Prince George’s County has admitted it did defy an ICE detainer and released an immigrant living in the U.S. illegally who had been accused of attempted murder, only to see the teen implicated in a horrific gang-related killing last month.
A spokesman for the county corrections department said Wednesday it released the alleged MS-13 gang member onto the streets. Andrew Cephas retracted his statement on Tuesday that the department transferred custody of the teen to the state.
Mr. Cephas also retracted his claim that the county notifies U.S. Immigration and Customs Enforcement of impending releases. He said Wednesday that the county doesn’t notify ICE except for the most serious crimes.
Joel Ernesto Escobar had been charged with attempted murder in 2018, but was convicted only of conspiracy to commit robbery. Mr. Cephas said that wasn’t serious enough to make him a priority for the county to turn over for deportation.
Thanks to Prince George’s County’s sanctuary policy, Mr. Escobar, 17, was free in the U.S. last month when police say he, 16-year-old Josue Fuentes-Ponce and 14-year-old Cynthia Hernandez-Nucamendi killed a 14-year-old girl who they feared would snitch about a gang robbery. Authorities say the teens are associated with MS-13.
“The authorities in PG County share culpability for this murder,” said Mark Krikorian, executive director of the Center for Immigration Studies. “They are accomplices, in a sense.”
SEE ALSO: ICE says PG County released illegal immigrant murder suspects
Mr. Fuentes-Ponce and Mr. Escobar were first charged with attempted murder last year. The Prince George’s County Department of Corrections held both at one point, then transferred them to a state juvenile facility.
Mr. Fuentes-Ponce was released from the state’s Cheltenham Youth Detention Center, while Mr. Escobar was sentenced to time served and released to Prince George’s County — which then released him into the community.
ICE had asked to be notified of the releases, but the county refused.
“The Department of Corrections follows the Guidance Memorandum of the Maryland Attorney General to not inform the U.S. Immigration and Customs Enforcement (ICE) agency of individuals being released with a detainer, which is a civil matter,” Mr. Cephas said, adding that there are exceptions for serious crimes but the attempted murder charges didn’t qualify.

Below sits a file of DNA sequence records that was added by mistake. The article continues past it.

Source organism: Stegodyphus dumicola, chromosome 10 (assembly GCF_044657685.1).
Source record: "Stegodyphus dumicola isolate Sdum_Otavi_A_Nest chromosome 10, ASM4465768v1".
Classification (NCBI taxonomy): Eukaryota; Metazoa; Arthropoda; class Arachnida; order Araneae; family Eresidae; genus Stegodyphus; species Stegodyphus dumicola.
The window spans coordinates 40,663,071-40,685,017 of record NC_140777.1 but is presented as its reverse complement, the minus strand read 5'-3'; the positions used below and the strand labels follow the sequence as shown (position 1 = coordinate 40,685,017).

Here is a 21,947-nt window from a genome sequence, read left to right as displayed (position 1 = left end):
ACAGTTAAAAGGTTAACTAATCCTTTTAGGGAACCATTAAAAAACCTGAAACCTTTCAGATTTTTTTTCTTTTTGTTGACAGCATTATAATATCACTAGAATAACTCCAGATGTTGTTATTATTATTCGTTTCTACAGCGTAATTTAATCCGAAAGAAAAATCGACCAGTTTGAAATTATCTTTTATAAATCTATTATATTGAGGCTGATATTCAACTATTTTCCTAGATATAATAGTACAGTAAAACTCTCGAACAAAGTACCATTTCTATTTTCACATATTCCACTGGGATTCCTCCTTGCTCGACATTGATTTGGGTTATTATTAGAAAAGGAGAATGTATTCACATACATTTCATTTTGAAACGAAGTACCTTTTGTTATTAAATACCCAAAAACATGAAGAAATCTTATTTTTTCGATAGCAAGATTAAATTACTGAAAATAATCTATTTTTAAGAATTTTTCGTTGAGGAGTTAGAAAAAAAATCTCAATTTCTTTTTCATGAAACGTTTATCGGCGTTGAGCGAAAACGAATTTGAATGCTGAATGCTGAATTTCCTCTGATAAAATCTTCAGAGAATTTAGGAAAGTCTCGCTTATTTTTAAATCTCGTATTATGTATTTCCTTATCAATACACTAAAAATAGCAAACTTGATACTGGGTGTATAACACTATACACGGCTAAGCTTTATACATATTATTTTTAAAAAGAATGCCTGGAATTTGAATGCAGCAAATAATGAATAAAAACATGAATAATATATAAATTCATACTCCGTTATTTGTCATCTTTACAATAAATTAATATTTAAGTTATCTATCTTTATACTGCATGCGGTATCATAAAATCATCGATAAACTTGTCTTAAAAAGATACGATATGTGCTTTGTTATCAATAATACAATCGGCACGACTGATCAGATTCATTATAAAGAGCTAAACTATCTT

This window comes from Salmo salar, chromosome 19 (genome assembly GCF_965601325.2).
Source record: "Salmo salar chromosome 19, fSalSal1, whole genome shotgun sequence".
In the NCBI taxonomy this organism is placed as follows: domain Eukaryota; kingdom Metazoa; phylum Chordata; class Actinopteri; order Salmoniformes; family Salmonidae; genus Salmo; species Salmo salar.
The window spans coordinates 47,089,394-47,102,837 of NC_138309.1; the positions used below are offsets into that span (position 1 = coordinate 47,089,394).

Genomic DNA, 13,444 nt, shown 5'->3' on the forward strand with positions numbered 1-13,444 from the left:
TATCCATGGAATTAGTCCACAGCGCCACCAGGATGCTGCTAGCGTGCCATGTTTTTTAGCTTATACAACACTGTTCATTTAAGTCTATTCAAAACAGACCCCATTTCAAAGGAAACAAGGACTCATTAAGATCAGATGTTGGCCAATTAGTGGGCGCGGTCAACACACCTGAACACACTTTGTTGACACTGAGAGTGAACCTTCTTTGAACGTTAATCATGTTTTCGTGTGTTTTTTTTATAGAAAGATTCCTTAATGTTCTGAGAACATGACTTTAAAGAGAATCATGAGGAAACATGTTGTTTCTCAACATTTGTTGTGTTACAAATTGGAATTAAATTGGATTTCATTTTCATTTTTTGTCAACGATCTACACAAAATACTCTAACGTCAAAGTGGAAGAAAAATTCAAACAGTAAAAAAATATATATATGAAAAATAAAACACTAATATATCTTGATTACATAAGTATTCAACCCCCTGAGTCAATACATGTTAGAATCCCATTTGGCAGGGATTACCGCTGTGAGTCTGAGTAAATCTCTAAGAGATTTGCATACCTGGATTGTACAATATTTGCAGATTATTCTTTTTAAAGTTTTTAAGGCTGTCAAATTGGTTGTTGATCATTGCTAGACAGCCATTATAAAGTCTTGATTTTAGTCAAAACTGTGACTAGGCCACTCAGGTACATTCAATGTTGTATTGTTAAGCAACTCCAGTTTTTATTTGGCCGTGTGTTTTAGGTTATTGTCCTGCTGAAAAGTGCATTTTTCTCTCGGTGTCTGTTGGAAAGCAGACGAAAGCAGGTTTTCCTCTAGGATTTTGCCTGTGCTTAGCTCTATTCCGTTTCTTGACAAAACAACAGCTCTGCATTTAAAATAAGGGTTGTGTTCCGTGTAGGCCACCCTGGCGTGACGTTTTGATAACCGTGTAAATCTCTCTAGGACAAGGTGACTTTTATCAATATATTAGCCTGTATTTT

ICE this week said it should have been notified of both releases, including Mr. Fuentes-Ponce’s to the state, so it could track them.
Mr. Cephas said that wasn’t necessary. He said the detainer “stays with the individual in the system no matter where they are transferred.”
“Because of this, the Department of Corrections had no responsibility of informing ICE that the individuals were transferred and no new detainer needed to be filed,” he said Wednesday.
The state disagreed. Eric Solomon, spokesman for the Maryland Department of Juvenile Services, said that while it housed Mr. Escobar, he was never in its custody since he was being charged as an adult. He remained in the custody of Prince George’s County and was released by the county.
As for Mr. Fuentes-Ponce, his case was remanded to the juvenile system by a judge, and he was ordered released by the court. Mr. Solomon said that while Juvenile Services was aware of the detainer, it was the court that carried out the release.
An ICE official said that regardless of the communications and definitions, someone should have notified the agency when the teens were released last year.
The teens are charged with murder in the death of Ariana Funes-Diaz, who authorities say was beaten with a bat and chopped with a machete. Her body was found earlier this month in a creek in Riverdale.
The teens’ case is at the crux of much of the immigration debate. Mr. Escobar came to the U.S. from El Salvador in 2016 as an Unaccompanied Alien Child (UAC), and was released to family already in the States. UACs from Central America have surged to the border over the last five years.
Meanwhile, Mr. Fuentes-Ponce came to the U.S. from El Salvador in late 2015 along with a parent. Because of lax policies, they were quickly released and asked to come back for a deportation hearing in 2017.
Like many other immigrant families who are living in the U.S. illegally, they didn’t show, and were ordered deported in absentia.
ICE never picked them up, leaving Mr. Escobar out on the streets for last year’s attempted murder-cum-robbery and, this last month’s alleged gang slaying.